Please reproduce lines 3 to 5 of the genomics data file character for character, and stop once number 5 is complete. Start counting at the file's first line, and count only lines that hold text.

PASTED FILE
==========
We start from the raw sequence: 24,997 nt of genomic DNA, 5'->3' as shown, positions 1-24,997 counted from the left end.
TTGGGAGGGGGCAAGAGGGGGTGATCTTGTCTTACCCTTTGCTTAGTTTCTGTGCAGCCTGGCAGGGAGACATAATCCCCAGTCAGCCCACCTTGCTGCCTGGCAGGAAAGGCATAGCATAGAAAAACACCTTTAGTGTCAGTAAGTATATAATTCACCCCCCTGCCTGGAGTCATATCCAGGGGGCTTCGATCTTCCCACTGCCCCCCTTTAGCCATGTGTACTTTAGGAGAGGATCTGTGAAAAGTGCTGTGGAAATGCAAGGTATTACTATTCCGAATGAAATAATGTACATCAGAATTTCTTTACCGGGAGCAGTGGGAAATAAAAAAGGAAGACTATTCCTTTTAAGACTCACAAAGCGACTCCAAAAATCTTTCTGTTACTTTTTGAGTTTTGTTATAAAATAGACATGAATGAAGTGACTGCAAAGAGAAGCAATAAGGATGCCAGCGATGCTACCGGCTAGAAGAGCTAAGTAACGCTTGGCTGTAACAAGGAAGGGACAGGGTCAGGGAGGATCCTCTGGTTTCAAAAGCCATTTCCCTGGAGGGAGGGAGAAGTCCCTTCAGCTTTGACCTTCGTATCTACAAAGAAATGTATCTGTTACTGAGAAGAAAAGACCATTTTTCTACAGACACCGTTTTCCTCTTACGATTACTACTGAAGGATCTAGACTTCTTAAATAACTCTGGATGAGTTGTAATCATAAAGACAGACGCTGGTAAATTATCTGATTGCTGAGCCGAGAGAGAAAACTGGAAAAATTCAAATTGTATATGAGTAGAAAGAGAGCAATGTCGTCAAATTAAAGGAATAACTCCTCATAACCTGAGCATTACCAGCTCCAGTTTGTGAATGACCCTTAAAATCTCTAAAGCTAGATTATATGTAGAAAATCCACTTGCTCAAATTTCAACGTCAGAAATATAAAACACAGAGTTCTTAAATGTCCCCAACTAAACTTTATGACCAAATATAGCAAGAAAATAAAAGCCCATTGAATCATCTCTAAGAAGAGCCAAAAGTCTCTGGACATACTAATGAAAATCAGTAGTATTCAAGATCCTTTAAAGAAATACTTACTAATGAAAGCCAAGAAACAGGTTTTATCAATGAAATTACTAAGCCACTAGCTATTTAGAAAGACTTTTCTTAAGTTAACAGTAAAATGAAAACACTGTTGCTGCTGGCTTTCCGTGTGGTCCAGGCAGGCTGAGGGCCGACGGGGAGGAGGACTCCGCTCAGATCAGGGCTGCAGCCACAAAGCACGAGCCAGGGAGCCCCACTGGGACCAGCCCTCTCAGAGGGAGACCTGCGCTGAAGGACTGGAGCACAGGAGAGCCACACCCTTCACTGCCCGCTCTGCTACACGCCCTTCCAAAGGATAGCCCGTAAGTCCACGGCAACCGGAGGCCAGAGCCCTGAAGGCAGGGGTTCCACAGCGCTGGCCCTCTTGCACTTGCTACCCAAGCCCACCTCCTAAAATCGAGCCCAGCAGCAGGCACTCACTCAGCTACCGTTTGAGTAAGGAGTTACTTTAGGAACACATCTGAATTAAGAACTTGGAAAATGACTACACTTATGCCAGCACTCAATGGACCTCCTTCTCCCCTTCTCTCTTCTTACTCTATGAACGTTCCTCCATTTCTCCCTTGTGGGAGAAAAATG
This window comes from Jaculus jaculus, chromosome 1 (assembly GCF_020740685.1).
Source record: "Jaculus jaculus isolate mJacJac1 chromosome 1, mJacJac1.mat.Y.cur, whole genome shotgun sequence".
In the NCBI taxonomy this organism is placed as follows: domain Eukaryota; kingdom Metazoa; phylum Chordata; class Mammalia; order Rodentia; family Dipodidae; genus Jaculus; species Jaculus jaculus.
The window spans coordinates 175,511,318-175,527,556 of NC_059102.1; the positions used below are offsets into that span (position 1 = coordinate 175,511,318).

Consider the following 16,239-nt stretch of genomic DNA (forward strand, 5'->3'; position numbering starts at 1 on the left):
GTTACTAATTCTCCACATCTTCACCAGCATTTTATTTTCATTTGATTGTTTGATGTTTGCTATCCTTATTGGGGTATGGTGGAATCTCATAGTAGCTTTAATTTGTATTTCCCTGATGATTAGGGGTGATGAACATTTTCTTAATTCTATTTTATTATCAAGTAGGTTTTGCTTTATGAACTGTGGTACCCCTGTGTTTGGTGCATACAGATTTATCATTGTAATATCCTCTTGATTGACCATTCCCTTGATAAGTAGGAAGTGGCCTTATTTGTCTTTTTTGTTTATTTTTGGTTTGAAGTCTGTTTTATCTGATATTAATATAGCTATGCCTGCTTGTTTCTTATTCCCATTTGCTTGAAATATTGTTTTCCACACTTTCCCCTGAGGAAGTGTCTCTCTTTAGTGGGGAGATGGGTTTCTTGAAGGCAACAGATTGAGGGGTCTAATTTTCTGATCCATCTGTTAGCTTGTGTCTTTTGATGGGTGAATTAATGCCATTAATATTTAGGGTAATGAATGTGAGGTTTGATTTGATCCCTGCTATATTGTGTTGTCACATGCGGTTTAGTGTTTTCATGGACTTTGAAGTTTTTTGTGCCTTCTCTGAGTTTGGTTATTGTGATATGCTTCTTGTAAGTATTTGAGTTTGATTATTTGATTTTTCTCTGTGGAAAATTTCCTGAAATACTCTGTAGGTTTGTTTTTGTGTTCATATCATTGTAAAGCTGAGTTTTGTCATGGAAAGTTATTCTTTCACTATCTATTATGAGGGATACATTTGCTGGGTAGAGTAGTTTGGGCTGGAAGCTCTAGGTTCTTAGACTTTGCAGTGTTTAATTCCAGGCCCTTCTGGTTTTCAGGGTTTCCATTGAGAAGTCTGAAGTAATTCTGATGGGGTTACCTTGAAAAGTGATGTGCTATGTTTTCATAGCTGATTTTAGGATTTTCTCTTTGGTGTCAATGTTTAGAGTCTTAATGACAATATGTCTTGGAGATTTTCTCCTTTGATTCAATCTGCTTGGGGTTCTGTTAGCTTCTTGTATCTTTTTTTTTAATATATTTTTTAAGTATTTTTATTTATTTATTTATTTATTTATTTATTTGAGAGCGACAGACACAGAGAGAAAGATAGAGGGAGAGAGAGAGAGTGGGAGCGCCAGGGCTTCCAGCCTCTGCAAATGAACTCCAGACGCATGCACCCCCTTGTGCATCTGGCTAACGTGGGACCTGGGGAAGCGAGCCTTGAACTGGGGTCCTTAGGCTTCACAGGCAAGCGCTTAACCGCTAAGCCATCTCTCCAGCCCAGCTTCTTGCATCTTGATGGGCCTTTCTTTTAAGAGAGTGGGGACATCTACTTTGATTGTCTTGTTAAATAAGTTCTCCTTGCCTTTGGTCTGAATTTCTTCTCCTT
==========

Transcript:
This window comes from Jaculus jaculus, chromosome 1 (assembly GCF_020740685.1).
Source record: "Jaculus jaculus isolate mJacJac1 chromosome 1, mJacJac1.mat.Y.cur, whole genome shotgun sequence".
In the NCBI taxonomy this organism is placed as follows: domain Eukaryota; kingdom Metazoa; phylum Chordata; class Mammalia; order Rodentia; family Dipodidae; genus Jaculus; species Jaculus jaculus.